• And then you end up like this, with no sunflowers. You can still win in an easy level, but not on a harder level. So it was a problem.
  • In the end, the solution was pretty clever… change the price of sunflower to 50, and reset starting sun to 50. So at the start, the ONLY thing you can do is plant sun.Solution:Reprice sunflower from 100 to 50Tweaked sun generator to be a little slowerChanged initial energy to start at 50Now only one choice – guides the playerDownside: rebalance & retest entire game
  • So the lesson there is to prevent your players from making bad choices --- without taking away their freedom to choose, or making hard-core players think it’s too easy.Another example of this same law comes from the potato mine.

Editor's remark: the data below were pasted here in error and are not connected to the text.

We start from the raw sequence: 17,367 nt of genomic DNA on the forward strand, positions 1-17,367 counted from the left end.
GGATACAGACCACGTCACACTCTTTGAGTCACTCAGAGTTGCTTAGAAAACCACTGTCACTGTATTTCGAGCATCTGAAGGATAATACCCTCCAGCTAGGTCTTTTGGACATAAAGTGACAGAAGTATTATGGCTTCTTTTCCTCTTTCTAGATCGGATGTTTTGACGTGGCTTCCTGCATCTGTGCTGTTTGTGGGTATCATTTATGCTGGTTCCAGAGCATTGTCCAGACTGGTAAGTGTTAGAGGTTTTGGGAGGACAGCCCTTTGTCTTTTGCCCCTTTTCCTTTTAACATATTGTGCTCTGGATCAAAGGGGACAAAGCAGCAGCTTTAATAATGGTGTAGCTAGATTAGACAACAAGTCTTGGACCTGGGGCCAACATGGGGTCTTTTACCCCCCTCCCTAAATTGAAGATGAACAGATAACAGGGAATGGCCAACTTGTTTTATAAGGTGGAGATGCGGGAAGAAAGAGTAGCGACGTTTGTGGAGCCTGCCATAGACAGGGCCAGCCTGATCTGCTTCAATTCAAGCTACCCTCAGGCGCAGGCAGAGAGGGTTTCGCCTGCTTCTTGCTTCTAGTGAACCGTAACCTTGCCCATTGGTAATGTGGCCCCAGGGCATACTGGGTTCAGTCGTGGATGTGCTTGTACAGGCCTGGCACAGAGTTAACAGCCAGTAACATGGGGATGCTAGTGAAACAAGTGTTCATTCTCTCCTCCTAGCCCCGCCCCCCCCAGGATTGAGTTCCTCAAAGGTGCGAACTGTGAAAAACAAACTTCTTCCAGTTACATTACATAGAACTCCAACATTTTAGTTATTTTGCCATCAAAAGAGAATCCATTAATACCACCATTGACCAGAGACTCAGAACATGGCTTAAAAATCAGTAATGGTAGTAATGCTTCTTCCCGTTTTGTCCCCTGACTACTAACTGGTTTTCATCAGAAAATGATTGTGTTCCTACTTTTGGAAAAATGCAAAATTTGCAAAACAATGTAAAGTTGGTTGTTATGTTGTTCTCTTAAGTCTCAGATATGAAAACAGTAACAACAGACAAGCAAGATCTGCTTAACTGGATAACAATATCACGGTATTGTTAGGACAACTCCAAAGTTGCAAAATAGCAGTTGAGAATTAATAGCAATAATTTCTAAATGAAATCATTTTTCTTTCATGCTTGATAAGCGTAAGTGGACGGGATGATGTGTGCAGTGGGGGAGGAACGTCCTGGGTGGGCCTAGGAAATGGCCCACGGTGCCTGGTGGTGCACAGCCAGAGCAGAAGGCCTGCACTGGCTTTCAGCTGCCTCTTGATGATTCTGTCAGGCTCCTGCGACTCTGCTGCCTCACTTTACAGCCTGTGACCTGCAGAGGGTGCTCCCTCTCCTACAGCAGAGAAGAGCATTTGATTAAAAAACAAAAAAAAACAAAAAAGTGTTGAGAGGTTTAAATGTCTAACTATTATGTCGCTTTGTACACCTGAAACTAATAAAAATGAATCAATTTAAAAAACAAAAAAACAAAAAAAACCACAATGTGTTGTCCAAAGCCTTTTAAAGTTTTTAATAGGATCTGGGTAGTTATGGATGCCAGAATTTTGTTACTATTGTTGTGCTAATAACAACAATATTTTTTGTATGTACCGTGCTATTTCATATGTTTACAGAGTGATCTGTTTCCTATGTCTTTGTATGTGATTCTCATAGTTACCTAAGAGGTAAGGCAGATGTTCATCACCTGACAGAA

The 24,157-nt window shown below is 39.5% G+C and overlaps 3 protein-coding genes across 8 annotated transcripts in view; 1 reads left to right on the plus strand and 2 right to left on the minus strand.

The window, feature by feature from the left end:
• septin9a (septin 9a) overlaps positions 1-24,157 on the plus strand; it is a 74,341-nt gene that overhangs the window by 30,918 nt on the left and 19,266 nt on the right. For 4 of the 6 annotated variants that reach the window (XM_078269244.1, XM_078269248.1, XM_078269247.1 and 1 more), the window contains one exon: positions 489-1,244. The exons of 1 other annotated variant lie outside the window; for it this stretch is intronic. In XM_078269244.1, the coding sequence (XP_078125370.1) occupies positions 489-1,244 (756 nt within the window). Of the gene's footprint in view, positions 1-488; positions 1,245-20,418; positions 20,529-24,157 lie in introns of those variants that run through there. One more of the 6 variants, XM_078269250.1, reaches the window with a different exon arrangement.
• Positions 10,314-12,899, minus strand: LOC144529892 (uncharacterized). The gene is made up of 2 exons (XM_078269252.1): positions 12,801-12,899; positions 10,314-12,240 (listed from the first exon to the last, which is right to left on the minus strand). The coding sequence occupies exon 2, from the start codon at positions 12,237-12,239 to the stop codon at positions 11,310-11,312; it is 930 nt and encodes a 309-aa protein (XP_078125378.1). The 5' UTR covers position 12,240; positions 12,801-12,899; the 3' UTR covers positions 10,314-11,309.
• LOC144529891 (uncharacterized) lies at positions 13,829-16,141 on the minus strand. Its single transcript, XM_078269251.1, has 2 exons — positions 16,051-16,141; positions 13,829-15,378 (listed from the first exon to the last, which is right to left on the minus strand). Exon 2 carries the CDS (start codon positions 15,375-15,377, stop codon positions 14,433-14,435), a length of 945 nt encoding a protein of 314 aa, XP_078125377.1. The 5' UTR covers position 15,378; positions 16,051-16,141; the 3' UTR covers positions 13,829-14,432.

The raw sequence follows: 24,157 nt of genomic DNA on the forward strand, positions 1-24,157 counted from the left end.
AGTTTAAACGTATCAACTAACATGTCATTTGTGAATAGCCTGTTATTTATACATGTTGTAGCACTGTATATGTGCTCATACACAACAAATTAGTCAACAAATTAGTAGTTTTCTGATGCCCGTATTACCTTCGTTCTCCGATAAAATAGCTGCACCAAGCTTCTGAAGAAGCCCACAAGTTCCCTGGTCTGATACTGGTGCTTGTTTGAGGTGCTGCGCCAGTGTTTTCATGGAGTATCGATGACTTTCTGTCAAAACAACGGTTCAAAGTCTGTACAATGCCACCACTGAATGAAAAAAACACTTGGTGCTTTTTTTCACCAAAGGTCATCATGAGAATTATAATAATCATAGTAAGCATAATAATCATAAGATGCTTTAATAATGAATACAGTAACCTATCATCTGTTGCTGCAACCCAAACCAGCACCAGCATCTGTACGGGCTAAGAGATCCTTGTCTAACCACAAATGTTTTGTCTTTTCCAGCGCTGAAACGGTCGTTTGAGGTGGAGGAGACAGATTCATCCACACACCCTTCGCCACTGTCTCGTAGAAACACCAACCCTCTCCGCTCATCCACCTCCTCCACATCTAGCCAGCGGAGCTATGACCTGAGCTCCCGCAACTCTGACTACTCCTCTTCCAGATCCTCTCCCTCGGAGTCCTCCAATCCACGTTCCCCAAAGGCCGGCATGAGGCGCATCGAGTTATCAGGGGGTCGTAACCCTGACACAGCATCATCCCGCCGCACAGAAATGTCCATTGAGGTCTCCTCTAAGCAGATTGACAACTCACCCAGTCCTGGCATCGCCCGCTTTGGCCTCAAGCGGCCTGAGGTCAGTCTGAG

• Consider this early level. Here, when you start the level, everything is “charged up” and ready to go. So a lot of beginning players would buy it all.
  • And end-up like this – pretty useless.So the fix was to start out with the “one-shot” items uncharged. So you need to wait 20 seconds before you can use them --- and by that time you’re spent all your money on sunflowers.
  • So the lesson there is to prevent your players from making bad choices --- without taking away their freedom to choose, or making hard-core players think it’s too easy.Another example of this same law comes from the potato mine.
  • So that leads to the lesson of pushing contributions down as far as you can – don’t treat your team members like robots who just do what you tell them. Encourage them to be as involved as possible in the creative process, because you never know where your best ideas are going to come from. George was clearly the boss, and makes the big decisions, but his team members are very involved creative as well, even the engineer.